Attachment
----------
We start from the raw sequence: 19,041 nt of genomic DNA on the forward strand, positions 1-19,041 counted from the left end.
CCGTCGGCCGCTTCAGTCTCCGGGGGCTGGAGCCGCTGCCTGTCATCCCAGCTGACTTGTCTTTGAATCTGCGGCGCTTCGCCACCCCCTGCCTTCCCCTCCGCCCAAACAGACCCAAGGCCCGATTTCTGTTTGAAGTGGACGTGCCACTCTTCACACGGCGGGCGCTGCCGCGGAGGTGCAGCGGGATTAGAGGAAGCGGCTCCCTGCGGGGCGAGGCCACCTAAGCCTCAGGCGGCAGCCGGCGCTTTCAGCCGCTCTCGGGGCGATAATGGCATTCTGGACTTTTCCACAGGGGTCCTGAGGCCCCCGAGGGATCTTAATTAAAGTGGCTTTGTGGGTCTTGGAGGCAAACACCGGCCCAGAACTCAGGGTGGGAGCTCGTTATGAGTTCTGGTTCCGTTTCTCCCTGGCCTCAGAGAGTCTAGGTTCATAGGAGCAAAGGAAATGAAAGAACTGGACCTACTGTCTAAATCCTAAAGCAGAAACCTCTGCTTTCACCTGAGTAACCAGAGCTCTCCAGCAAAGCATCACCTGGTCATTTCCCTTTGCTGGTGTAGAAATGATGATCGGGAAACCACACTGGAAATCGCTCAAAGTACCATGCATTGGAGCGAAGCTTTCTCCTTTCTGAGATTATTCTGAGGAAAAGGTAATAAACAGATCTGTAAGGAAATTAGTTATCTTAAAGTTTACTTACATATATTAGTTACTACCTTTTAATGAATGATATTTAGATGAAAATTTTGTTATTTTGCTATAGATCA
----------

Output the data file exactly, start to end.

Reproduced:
We start from the raw sequence: 19,041 nt of genomic DNA on the forward strand, positions 1-19,041 counted from the left end.
CCGTCGGCCGCTTCAGTCTCCGGGGGCTGGAGCCGCTGCCTGTCATCCCAGCTGACTTGTCTTTGAATCTGCGGCGCTTCGCCACCCCCTGCCTTCCCCTCCGCCCAAACAGACCCAAGGCCCGATTTCTGTTTGAAGTGGACGTGCCACTCTTCACACGGCGGGCGCTGCCGCGGAGGTGCAGCGGGATTAGAGGAAGCGGCTCCCTGCGGGGCGAGGCCACCTAAGCCTCAGGCGGCAGCCGGCGCTTTCAGCCGCTCTCGGGGCGATAATGGCATTCTGGACTTTTCCACAGGGGTCCTGAGGCCCCCGAGGGATCTTAATTAAAGTGGCTTTGTGGGTCTTGGAGGCAAACACCGGCCCAGAACTCAGGGTGGGAGCTCGTTATGAGTTCTGGTTCCGTTTCTCCCTGGCCTCAGAGAGTCTAGGTTCATAGGAGCAAAGGAAATGAAAGAACTGGACCTACTGTCTAAATCCTAAAGCAGAAACCTCTGCTTTCACCTGAGTAACCAGAGCTCTCCAGCAAAGCATCACCTGGTCATTTCCCTTTGCTGGTGTAGAAATGATGATCGGGAAACCACACTGGAAATCGCTCAAAGTACCATGCATTGGAGCGAAGCTTTCTCCTTTCTGAGATTATTCTGAGGAAAAGGTAATAAACAGATCTGTAAGGAAATTAGTTATCTTAAAGTTTACTTACATATATTAGTTACTACCTTTTAATGAATGATATTTAGATGAAAATTTTGTTATTTTGCTATAGATCA